From the time you’re a child, adults tell you to control your anger. Tamping down the rage you feel prevents you from lashing out at other people. While this advice is useful, it has a downside. Some people go too far and think anger is something to suppress at all costs. However, anger is an emotion with a purpose and can even bring about positive results. It’s possible to channel and process your feelings into a healthy, mature response to an anger-inducing situation.
What Causes Anger
Anger springs up when you have a grievance stemming from a real or imagined injustice. Because anger comes from a perception that something’s unfair, it’s connected to a sense of right and wrong that enables you to differentiate between just and unjust situations.
When to Control Your Anger
Sometimes, it’s smart to control your anger. For example, if your significant other takes the last piece of cake, which you’d planned to eat, you may feel upset. After a few moments of irritation, you push down your feelings and move on. After all, it’s not worth starting a fight over cake. In fact, your beloved may not have realized you had your eyes on the last piece. In this instance, you recognize that the fallout from expressing your anger will provoke an argument that could ruin your day.
You may want to suppress your feelings if the situation that sparked your anger is rather insignificant. Many people who struggle with having outbursts over small grievances find help by talking to their friends, a therapist, or live psychic. From deep breathing to giving yourself a timeout, there are strategies to help you keep your cool even when your anger flares.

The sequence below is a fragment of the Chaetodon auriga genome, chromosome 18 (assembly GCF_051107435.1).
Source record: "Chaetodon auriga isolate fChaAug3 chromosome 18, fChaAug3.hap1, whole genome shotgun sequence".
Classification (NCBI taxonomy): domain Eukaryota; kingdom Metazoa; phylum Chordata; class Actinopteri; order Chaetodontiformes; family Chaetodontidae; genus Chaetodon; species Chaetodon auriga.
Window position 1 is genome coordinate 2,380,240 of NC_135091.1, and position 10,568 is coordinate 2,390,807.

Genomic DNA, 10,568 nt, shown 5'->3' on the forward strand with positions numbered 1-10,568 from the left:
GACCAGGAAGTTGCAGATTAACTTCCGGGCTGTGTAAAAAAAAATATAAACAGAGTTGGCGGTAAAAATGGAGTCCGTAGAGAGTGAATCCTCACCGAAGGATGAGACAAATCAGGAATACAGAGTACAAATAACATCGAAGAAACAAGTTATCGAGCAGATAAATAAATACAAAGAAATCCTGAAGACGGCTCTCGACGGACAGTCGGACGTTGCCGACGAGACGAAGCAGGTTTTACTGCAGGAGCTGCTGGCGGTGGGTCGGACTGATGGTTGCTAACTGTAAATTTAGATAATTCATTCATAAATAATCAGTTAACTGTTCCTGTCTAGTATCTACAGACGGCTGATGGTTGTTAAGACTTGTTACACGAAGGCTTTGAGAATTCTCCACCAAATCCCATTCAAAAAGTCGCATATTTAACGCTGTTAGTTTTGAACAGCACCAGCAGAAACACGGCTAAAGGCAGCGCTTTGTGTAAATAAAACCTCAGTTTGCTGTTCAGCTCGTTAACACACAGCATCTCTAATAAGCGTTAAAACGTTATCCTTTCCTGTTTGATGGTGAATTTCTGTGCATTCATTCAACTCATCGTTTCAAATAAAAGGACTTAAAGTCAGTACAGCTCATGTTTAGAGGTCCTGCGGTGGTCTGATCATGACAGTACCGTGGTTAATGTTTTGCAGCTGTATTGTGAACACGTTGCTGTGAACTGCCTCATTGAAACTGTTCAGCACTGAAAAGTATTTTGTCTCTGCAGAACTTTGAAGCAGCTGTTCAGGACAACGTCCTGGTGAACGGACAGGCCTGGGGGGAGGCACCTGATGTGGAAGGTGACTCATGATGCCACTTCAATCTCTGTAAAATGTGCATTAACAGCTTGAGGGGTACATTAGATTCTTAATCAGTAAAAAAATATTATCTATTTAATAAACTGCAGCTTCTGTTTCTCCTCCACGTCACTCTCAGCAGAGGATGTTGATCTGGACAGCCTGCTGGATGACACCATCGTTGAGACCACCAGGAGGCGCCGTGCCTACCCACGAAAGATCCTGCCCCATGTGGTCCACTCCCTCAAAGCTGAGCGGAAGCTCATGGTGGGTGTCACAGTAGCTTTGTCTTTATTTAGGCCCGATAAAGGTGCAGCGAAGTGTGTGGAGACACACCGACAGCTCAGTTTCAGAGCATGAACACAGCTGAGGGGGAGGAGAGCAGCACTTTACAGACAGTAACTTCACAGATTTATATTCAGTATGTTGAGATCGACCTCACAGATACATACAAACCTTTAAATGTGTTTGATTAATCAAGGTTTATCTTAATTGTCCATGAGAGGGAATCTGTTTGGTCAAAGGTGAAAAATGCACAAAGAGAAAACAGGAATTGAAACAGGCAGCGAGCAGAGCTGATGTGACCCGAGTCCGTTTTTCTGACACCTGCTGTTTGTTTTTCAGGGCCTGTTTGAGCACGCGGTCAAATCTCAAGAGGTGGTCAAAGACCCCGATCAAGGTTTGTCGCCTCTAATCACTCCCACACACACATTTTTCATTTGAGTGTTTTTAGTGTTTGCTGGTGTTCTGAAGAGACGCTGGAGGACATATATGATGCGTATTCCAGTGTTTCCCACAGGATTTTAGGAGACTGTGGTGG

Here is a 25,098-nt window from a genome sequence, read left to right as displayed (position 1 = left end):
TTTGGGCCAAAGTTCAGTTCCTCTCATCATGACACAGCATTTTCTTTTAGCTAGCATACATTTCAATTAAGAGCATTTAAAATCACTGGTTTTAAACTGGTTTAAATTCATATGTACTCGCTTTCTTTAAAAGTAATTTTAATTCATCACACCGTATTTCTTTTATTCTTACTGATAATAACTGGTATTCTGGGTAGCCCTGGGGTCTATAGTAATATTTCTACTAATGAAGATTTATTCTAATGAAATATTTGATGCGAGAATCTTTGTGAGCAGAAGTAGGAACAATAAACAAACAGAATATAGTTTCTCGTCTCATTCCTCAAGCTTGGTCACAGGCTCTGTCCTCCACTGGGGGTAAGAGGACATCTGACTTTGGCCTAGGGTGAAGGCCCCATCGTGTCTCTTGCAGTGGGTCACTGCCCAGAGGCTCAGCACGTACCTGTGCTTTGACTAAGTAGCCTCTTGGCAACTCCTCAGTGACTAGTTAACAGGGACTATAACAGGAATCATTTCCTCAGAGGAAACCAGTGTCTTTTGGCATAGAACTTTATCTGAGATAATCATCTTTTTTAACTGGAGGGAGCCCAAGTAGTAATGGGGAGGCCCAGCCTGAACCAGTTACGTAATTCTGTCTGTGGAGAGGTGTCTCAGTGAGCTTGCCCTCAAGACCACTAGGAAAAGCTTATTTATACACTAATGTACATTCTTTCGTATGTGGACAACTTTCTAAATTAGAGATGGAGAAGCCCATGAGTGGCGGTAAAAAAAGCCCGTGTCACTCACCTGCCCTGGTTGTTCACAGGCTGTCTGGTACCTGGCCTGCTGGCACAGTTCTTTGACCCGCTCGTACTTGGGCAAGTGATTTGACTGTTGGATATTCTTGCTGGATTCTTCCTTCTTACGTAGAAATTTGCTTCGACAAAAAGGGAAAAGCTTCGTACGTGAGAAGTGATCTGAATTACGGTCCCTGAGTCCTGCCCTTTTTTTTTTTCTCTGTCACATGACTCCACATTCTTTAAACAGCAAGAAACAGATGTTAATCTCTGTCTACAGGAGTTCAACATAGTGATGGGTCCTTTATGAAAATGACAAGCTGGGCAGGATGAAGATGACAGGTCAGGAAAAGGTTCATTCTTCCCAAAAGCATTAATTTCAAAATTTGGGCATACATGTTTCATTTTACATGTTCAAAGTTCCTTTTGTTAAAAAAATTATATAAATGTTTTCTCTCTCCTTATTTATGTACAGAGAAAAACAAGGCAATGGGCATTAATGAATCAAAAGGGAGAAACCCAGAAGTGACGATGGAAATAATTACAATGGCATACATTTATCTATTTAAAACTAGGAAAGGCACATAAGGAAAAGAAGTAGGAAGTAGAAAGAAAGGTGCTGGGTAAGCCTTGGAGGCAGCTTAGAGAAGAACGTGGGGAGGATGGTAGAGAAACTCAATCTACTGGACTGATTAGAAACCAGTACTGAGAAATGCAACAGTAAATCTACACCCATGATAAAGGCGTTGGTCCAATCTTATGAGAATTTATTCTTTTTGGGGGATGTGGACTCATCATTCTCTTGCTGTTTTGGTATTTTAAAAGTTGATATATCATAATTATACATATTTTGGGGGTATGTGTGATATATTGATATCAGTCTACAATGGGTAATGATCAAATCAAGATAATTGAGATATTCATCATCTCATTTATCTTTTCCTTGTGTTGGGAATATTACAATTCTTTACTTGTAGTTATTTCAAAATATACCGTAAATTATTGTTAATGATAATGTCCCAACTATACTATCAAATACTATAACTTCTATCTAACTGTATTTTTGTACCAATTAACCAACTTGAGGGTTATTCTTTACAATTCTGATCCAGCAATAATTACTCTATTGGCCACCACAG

Why Anger's Important
Though you can’t lash out at every actual or perceived unfairness, you can allow it to embolden you to speak out in situations where your intervention matters. For example, if you see someone being mistreated in a potentially dangerous way, your anger over the unfairness of the situation can motivate you to get involved. It’s possible you could prevent someone from being injured physically, financially, or emotionally.
How to Process Your Anger
Even when you do give yourself permission to act on the anger you feel, you have to do it in a mature, healthy way. Stepping into a situation to speak up when there are serious injustices doesn’t mean you can have a tantrum. Instead of having an outburst, speak calmly and explain why the situation is problematic. Appeal to reason to suggest a remedy for the unfair treatment. One way to process your anger is to phone a psychic and talk through it. When you’re calm, you can try to address the injustice.
You may not be able to process your anger into a clam reaction immediately. It takes practice to learn how to step back, cool your temper, and approach the situation with a rational explanation for why you’re angry.